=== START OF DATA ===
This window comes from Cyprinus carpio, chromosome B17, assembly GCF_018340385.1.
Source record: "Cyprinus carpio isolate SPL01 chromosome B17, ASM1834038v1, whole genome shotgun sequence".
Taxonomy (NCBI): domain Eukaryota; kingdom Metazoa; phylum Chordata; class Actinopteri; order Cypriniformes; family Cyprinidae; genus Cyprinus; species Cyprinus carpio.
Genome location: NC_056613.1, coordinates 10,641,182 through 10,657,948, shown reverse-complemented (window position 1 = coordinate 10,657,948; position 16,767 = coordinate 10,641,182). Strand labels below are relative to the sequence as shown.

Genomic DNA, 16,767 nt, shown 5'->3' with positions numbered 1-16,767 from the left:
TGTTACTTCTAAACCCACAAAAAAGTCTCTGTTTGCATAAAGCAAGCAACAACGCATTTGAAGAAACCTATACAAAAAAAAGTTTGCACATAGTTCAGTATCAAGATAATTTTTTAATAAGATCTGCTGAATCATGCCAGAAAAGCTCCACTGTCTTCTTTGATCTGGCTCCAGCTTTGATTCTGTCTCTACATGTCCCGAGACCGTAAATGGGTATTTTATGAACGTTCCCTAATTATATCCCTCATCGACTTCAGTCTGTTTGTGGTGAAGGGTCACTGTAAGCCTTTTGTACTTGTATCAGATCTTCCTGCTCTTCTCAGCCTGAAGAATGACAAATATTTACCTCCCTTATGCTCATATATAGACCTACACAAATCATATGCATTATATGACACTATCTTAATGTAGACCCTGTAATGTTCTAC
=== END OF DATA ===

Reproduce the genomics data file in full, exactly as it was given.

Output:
This window comes from Cyprinus carpio, chromosome B17, assembly GCF_018340385.1.
Source record: "Cyprinus carpio isolate SPL01 chromosome B17, ASM1834038v1, whole genome shotgun sequence".
Taxonomy (NCBI): domain Eukaryota; kingdom Metazoa; phylum Chordata; class Actinopteri; order Cypriniformes; family Cyprinidae; genus Cyprinus; species Cyprinus carpio.
Genome location: NC_056613.1, coordinates 10,641,182 through 10,657,948, shown reverse-complemented (window position 1 = coordinate 10,657,948; position 16,767 = coordinate 10,641,182). Strand labels below are relative to the sequence as shown.

Genomic DNA, 16,767 nt, shown 5'->3' with positions numbered 1-16,767 from the left:
TGTTACTTCTAAACCCACAAAAAAGTCTCTGTTTGCATAAAGCAAGCAACAACGCATTTGAAGAAACCTATACAAAAAAAAGTTTGCACATAGTTCAGTATCAAGATAATTTTTTAATAAGATCTGCTGAATCATGCCAGAAAAGCTCCACTGTCTTCTTTGATCTGGCTCCAGCTTTGATTCTGTCTCTACATGTCCCGAGACCGTAAATGGGTATTTTATGAACGTTCCCTAATTATATCCCTCATCGACTTCAGTCTGTTTGTGGTGAAGGGTCACTGTAAGCCTTTTGTACTTGTATCAGATCTTCCTGCTCTTCTCAGCCTGAAGAATGACAAATATTTACCTCCCTTATGCTCATATATAGACCTACACAAATCATATGCATTATATGACACTATCTTAATGTAGACCCTGTAATGTTCTAC